Must-read

THE BIG STORY

MAS commits $2.4 billion to green investments

Singapore's central bank is committing US$1.8 billion ($2.38 billion) of the country's official foreign reserves to climate-related investment opportunities. The Monetary Authority of Singapore (MAS) also said it was working to safeguard the financial sector against environmental risks and to promote green finance.




THE BIG STORY

S. Korea aims to speed up talks on travel bubble

South Korea is hoping to expedite travel bubble talks with the likes of Singapore and Taiwan to allow quarantine-free travel for fully vaccinated people from as early as next month, as part of a campaign to encourage mass vaccination. Only 4.5 per cent of the population have been fully vaccinated since jabs were rolled out. 




WORLD

Malaysian King meets party chiefs amid crises

Malaysian Prime Minister Muhyiddin Yassin arrived at the palace early yesterday, in what appeared to be the first of a series of audiences that the King is granting to party chiefs to discuss the country's coronavirus and political crises. Opposition leader Anwar Ibrahim was next. 




SINGAPORE

Energy-saving standards to be stricter from 2022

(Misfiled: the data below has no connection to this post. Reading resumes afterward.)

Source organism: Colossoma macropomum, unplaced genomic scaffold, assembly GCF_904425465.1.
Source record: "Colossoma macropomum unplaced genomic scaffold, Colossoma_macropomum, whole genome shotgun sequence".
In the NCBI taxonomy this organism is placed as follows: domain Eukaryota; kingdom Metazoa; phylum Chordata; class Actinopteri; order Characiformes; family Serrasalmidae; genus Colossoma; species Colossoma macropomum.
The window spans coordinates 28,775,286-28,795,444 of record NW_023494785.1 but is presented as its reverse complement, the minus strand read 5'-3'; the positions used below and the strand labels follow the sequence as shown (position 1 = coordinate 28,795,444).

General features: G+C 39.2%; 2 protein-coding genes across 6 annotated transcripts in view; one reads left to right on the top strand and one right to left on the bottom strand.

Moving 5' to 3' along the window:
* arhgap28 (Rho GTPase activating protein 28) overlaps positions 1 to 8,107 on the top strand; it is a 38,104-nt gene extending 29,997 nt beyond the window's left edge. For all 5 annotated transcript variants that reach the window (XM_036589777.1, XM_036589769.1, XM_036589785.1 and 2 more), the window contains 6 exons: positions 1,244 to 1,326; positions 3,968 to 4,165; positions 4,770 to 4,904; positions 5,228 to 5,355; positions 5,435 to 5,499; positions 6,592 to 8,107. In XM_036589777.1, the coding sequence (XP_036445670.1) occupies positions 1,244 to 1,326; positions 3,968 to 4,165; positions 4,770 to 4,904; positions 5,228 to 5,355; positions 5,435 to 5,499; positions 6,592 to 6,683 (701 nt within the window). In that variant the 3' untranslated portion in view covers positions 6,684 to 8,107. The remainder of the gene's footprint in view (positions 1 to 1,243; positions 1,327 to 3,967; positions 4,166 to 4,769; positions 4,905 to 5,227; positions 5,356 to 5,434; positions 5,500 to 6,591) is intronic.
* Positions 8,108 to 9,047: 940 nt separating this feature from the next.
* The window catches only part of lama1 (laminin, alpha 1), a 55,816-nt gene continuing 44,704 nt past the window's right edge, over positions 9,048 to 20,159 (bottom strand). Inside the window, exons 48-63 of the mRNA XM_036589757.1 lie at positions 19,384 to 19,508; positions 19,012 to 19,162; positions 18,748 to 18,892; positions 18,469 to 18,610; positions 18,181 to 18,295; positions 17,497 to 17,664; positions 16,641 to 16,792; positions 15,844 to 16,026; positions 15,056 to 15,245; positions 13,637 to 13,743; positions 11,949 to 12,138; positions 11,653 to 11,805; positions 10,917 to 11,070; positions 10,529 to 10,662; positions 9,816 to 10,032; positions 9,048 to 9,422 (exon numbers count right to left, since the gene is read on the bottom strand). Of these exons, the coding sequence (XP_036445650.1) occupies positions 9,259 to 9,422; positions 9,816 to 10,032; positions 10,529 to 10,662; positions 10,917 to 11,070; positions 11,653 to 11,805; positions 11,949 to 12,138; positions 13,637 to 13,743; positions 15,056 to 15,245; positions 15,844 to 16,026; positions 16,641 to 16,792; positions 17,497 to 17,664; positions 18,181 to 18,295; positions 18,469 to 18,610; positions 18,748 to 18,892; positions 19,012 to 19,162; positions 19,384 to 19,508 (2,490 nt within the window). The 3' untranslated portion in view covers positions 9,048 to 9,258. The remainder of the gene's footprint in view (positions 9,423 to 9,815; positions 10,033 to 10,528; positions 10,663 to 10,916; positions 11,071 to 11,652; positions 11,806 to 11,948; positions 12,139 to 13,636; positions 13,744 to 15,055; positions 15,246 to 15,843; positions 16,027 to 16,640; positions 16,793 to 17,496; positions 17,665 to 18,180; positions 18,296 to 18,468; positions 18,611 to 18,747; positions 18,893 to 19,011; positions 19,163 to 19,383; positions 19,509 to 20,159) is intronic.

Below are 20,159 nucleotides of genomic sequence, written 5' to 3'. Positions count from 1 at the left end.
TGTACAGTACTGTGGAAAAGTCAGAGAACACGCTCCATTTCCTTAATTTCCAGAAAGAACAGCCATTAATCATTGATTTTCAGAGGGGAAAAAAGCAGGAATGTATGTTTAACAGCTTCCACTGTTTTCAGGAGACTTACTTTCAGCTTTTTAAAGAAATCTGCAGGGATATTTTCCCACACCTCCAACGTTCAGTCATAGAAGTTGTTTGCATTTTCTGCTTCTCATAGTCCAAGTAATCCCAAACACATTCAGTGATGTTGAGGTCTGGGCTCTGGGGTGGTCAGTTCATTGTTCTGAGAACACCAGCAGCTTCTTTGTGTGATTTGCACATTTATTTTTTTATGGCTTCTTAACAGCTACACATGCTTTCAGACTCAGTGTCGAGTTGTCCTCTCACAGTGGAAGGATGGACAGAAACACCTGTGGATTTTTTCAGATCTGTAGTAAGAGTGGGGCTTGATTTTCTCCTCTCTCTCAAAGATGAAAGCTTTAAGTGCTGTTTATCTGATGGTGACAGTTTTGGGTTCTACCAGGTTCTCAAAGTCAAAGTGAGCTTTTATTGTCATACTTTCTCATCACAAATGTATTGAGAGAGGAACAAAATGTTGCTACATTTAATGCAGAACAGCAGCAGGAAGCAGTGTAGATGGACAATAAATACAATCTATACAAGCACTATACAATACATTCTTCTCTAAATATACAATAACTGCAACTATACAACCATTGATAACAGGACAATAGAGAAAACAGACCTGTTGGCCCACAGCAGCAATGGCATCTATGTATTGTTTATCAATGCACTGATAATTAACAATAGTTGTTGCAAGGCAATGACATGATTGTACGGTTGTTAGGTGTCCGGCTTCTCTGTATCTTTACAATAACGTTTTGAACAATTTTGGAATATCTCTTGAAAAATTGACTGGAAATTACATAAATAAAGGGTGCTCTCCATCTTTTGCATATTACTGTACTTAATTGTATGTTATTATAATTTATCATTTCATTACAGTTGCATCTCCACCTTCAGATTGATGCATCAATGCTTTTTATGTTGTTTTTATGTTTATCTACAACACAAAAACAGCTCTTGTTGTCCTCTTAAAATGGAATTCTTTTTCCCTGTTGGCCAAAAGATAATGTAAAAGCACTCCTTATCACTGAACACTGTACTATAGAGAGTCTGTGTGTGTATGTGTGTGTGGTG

Refrigerators, clothes dryers and air-conditioners will need to meet stricter minimum energy performance standards from next year, said the National Environment Agency. The new minimum standards will be two ticks on the Mandatory Energy Labelling Scheme, up from the current one tick. 




BUSINESS

S'pore Flyer operator wins $8.2m in insurance case

Straco Corp, which operates the Singapore Flyer, has won a financial arbitration case, and said it had been awarded some $8.2 million. The award arises from a dispute over its claim against its insurer for losses it suffered from the breakdown and subsequent shutdown of the Singapore Flyer for several months in 2018. 


OPINION

Asean, EU and the swing-state perception

There is thinking in the European Union that it is time it did more for its own security, and in Asia. Associate editor Ravi Velloor looks at why Asean is seen as a bit of a "swing state" in the wider Indo-Pacific, and how geopolitical circumstances and interests are pushing Asean and the EU closer together. 

A version of this article appeared in the print edition of The Straits Times on June 10, 2021, with the headline 'Must-read'. Subscribe